1. human
2. computer
3. interaction
4. paradigms
5. design basics
6. software process
7. design rules
8. implementation
9. evaluation
10. universal design
11. user support
12. cognitive models
13. socio-organizational
14. comm and collab
15. task models
16. dialogue
17. system models
18. rich interaction
19. groupware
20. ubicomp, VR, vis
21. hypertext and WWW


modelling rich interaction






Can you suggest any improvements to the screen button feedback problem discussed in Section 18.2 that would distinguish at the interface between the two cases of hitting or missing the button? Is there any guarantee with your solution that the user will notice the distinction?


One fix for the button feedback problem would be to have the function attached to the button be invoked when the mousekey is pressed down, rather than up. But this solution would not work for functions invoked on pop-up menus. Another possibility is to have some visible or audible feedback from the button associated with the invocation of the function on the mousekey release. This solution does not guarantee that the user notices the added effect unless their attention is focused on the added visual or aural effect. Another possibility, subtly different from the last suggestion, would be to associate the addition verbal or aural cue to the error case, when the mouse accidentally slips off the button between the press and release of the mousekey.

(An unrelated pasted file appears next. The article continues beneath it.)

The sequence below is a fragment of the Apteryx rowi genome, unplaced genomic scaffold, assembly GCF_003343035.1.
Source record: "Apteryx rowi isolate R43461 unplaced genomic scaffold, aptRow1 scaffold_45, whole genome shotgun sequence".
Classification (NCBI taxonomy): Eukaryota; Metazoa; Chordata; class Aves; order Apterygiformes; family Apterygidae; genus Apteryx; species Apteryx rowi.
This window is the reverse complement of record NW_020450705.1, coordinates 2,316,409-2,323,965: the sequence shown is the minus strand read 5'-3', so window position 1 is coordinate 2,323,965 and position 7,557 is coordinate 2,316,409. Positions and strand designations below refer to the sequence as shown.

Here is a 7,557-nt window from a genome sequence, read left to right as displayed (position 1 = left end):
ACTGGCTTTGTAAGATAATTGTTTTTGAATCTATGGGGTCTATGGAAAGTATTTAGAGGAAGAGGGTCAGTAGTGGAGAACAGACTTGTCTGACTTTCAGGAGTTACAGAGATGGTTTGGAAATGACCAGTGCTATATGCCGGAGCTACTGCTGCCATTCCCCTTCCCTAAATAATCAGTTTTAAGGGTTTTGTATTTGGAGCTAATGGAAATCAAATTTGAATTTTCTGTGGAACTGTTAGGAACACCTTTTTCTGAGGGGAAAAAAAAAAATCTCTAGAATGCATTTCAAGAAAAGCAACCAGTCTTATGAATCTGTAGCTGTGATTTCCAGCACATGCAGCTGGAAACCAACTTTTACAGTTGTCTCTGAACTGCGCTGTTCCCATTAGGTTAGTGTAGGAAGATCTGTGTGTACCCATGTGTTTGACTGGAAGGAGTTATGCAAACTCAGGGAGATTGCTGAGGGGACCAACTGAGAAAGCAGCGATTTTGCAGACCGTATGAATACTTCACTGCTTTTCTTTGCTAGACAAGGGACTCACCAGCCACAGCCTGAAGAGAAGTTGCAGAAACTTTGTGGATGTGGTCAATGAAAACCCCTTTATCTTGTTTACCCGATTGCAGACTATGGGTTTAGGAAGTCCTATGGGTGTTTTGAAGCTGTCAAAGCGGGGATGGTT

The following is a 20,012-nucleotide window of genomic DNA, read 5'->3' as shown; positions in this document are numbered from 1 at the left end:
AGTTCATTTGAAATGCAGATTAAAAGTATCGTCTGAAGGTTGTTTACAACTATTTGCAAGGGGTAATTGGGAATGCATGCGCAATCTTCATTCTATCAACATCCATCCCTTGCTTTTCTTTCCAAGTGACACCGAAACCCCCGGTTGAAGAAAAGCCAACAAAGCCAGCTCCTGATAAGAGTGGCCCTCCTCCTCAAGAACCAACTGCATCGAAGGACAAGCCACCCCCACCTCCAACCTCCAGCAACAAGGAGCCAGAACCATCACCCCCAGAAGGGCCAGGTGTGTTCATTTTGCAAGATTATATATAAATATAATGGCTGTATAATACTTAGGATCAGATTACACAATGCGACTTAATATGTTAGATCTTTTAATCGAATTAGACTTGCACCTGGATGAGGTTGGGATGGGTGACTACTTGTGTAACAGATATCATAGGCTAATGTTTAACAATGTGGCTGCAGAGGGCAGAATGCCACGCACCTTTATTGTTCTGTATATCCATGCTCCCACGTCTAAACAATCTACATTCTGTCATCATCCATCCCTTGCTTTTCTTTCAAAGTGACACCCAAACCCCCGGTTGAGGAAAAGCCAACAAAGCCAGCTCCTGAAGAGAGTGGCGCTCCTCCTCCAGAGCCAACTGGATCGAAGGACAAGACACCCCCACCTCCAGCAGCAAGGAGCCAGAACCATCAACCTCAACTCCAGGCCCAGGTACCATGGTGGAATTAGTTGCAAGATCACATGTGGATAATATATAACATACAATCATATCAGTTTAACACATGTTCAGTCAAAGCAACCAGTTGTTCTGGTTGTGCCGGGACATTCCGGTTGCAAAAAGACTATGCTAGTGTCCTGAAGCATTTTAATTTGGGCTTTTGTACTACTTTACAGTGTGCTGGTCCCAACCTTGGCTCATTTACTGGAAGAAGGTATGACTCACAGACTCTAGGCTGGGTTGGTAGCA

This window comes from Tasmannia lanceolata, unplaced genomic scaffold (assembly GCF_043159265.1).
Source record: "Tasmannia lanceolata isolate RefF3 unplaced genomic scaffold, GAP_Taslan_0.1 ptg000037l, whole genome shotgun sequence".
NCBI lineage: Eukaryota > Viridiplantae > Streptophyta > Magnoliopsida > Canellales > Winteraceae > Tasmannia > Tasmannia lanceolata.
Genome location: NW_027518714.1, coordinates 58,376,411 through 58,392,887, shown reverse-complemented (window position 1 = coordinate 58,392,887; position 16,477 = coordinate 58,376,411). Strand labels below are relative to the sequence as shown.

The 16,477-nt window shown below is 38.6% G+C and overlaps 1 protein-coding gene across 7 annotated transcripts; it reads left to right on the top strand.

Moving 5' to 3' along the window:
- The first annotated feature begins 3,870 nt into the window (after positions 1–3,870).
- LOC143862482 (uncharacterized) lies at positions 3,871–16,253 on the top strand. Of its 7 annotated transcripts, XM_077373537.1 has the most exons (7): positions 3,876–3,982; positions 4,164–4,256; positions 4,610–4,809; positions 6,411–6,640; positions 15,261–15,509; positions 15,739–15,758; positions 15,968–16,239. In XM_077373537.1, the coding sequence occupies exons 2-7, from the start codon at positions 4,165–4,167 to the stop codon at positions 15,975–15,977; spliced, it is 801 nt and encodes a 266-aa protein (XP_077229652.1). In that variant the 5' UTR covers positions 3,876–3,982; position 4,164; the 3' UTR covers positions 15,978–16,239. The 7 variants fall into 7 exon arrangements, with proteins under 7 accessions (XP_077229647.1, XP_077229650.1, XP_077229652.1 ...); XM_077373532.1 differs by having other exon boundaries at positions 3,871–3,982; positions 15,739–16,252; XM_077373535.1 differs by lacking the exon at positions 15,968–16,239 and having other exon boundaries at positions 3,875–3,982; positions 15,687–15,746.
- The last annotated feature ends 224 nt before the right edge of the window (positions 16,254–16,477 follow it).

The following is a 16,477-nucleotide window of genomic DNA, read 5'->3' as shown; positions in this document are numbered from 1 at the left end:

Brian wants to make a dinner date with Alison. He knows she will not be able to read email, as she is away for a few days, and he doesn't have her hotel number. He types and prints a letter, which he puts in her pigeonhole. Alison's secretary always checks the pigeonhole several times a day, and when she finds the letter she reads it and rings Alison and tells her.
Analyse this story using a status-event description.

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Look again at the tea making task analysis in Chapter 15 (figure 15.4). Go through this and look for triggers and placeholders. You will need to make assumptions (e.g. is the kettle the kind that whistles when it boils?) so document these.

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Rank the following in terms of levels of intention or consciousness
automatic doors into hotel, automatic water taps in wash basin, reversing lights in a car, ultrasonic burglar alarm, auto-numbering lists in a word processor, web page counter, font menu in word processor that shows recent fonts at the top of the list
If you have a group, you could each rank them separately and then discuss your answers.
Why are some more consciously considered than others?
Think of more examples.

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